Advocates say Ottawa’s new route to permanent residency excludes many migrant groups

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Syed Hussan, Executive Director of the Migrant Workers Alliance.

Christopher Katsarov / Canadian Press

A Cross-Canada coalition of migrant groups is criticizing a federal program aimed at creating a permanent residence route for 90,000 people, noting that ensuring proper opportunities for people to apply to implement it Needed.

The Migrant Rights Network, representing organizations in Canada, said action is urgently needed as the program begins accepting applications on Thursday.

“Current requirements for this [permanent residency] A report released by the network on Tuesday said that programs, short deadlines and arbitrary caps ensure that only those who are in the best conditions will be able to apply – who have the most money, flexibility and access.

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In the report, the group argues that program exclusions and requirements have laid off many refugees, unspecified people and thousands of migrants, with the cap in application streams meaning that some will be able to receive their applications before they fill the spots.

“The program does not open until this weekend, and has already been scheduled to book language tests as chaos migrants and gather the necessary documents in hopes of getting a spot on the first-come, first-served program, “The report notes.

During a virtual news conference on Tuesday, Syed Hussan, executive director of the Migrant Workers Alliance for Change, said the federal government has created a short-term program that excludes many. “We need to turn to equality and fairness,” he said.

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The program was announced in mid-April by Immigration Minister Marco Mendicino and billed as the frontline of 90,000 temporary employees employed in hospitals and long-term care homes during the epidemic and the frontline of other core areas, as well as international graduates. Was sent. .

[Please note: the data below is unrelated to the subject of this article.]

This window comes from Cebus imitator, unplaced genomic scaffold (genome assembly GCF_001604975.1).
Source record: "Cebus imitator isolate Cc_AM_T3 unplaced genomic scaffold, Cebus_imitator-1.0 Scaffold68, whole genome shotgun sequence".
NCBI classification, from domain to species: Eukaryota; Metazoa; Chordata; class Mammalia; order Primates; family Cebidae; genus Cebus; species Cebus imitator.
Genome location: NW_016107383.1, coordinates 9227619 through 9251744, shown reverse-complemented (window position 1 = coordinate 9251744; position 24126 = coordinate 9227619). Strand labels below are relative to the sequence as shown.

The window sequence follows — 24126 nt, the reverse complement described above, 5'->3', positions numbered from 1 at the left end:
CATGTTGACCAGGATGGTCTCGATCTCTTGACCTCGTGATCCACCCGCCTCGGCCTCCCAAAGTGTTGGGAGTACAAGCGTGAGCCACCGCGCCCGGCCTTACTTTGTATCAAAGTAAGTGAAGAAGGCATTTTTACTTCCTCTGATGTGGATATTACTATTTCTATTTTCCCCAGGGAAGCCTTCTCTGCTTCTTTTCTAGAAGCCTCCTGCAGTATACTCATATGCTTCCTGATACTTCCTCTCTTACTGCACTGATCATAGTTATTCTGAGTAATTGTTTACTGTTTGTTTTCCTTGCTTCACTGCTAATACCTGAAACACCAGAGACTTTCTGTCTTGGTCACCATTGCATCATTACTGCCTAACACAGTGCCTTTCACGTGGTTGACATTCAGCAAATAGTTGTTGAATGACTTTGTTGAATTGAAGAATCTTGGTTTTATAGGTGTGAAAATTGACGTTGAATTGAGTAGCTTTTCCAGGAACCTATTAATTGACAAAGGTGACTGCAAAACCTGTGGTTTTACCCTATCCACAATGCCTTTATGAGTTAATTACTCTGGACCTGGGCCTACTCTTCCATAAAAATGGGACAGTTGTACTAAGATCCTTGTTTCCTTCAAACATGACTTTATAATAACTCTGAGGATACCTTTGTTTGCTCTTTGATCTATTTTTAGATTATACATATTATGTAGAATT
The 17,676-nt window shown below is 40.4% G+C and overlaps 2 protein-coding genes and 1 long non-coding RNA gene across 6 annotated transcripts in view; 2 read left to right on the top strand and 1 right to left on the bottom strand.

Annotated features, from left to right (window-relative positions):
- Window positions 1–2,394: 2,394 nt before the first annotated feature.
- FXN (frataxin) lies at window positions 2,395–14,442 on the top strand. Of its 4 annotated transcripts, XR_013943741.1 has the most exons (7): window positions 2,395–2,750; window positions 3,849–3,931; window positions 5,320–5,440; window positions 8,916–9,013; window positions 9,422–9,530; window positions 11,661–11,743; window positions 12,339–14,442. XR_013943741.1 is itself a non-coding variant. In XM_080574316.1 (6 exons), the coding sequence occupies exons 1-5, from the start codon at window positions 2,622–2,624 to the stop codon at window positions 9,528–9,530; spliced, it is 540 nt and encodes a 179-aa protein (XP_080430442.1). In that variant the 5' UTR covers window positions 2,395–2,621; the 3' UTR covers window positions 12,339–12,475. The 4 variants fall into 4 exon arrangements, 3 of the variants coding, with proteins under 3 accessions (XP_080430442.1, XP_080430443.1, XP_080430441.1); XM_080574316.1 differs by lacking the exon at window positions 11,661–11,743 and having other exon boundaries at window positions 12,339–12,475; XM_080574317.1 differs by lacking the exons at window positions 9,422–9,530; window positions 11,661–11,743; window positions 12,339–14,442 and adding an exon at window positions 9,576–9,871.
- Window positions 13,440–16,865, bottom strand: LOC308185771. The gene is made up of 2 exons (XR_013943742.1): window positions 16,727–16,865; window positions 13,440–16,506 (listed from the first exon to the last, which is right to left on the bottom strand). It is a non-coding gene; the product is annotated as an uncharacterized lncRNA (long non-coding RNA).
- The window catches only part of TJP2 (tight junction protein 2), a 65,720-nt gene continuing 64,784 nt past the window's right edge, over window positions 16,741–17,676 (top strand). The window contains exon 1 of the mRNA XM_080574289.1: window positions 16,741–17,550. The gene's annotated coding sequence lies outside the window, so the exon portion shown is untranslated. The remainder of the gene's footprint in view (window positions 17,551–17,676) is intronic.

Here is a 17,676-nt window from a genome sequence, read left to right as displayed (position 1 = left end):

To apply, workers must have had at least one year of Canadian work experience in a health care profession or any other pre-approved required occupation, while international graduates must have completed a qualified Canadian post-secondary program within the last four years Was.

Mr Huson said his organization and other groups are promising “nationwide action” to oppose the program, including a large-scale event in July when migrants and unspecified people a week from Montreal to Ottawa It is planned to march during.

Alexander Cohen, press secretary to the Minister of Immigration, said that the program is an unprecedented and inclusive effort. “We are keeping an open mind on this,” he said in an interview, stating that the immigration department is open to adjusting for the program because it is income.

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NDP immigration critic Jenny Kavan countered that the new route to permanent residency excludes those who need help the most. “Leaving them behind, the government is only putting them at risk, and reinforces the stigma [and] He said that exploitation has to be faced.

Ms Kavan said the NDP would prioritize a more inclusive approach. “This is something that we will do very differently – we will allow laborers working without conditions and without work to apply for permanent residency,” he said.

The leader of the federal Green Party challenged liberals to create a process to bring thousands of undivided people living in Canada on the path to permanent residency.

Aname Paul said that given his work during the epidemic, it was a disservice to people without status and for the government to implement a new short-term immigration program to migrant workers in which many significant barriers to the participation of those individuals Are included.

Ms. Paul said in a statement, “We hope that the government will respond to the response to Canada’s new short-term immigration route, and revise the system immediately.”

The Conservatives and The Bloc Québécois declined to comment on the issue.

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